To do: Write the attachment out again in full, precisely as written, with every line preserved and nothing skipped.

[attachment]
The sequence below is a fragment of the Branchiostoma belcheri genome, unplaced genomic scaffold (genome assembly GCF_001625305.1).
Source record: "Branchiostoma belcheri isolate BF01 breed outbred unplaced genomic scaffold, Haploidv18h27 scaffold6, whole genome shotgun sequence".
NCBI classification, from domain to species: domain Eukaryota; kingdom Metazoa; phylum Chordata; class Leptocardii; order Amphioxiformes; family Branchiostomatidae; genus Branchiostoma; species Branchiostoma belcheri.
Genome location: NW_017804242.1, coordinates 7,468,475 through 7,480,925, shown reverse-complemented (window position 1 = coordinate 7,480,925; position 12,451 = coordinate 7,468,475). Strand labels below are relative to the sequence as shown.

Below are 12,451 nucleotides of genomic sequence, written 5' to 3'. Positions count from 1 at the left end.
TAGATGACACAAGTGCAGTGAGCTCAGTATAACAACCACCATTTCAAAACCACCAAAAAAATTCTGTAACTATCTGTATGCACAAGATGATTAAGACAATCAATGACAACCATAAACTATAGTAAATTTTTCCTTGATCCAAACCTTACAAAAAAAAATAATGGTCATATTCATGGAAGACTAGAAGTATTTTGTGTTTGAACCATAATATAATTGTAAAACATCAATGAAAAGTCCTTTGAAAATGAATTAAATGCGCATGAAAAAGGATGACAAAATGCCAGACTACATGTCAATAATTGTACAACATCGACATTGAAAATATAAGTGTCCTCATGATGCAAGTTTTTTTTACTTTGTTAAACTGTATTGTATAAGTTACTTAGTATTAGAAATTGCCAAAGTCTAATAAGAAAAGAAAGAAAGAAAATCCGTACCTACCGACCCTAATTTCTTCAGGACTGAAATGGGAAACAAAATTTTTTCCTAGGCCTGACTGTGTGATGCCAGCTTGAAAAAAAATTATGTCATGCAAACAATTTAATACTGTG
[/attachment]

The sequence below is a fragment of the Branchiostoma belcheri genome, unplaced genomic scaffold (genome assembly GCF_001625305.1).
Source record: "Branchiostoma belcheri isolate BF01 breed outbred unplaced genomic scaffold, Haploidv18h27 scaffold6, whole genome shotgun sequence".
NCBI classification, from domain to species: domain Eukaryota; kingdom Metazoa; phylum Chordata; class Leptocardii; order Amphioxiformes; family Branchiostomatidae; genus Branchiostoma; species Branchiostoma belcheri.
Genome location: NW_017804242.1, coordinates 7,468,475 through 7,480,925, shown reverse-complemented (window position 1 = coordinate 7,480,925; position 12,451 = coordinate 7,468,475). Strand labels below are relative to the sequence as shown.

Below are 12,451 nucleotides of genomic sequence, written 5' to 3'. Positions count from 1 at the left end.
TAGATGACACAAGTGCAGTGAGCTCAGTATAACAACCACCATTTCAAAACCACCAAAAAAATTCTGTAACTATCTGTATGCACAAGATGATTAAGACAATCAATGACAACCATAAACTATAGTAAATTTTTCCTTGATCCAAACCTTACAAAAAAAAATAATGGTCATATTCATGGAAGACTAGAAGTATTTTGTGTTTGAACCATAATATAATTGTAAAACATCAATGAAAAGTCCTTTGAAAATGAATTAAATGCGCATGAAAAAGGATGACAAAATGCCAGACTACATGTCAATAATTGTACAACATCGACATTGAAAATATAAGTGTCCTCATGATGCAAGTTTTTTTTACTTTGTTAAACTGTATTGTATAAGTTACTTAGTATTAGAAATTGCCAAAGTCTAATAAGAAAAGAAAGAAAGAAAATCCGTACCTACCGACCCTAATTTCTTCAGGACTGAAATGGGAAACAAAATTTTTTCCTAGGCCTGACTGTGTGATGCCAGCTTGAAAAAAAATTATGTCATGCAAACAATTTAATACTGTG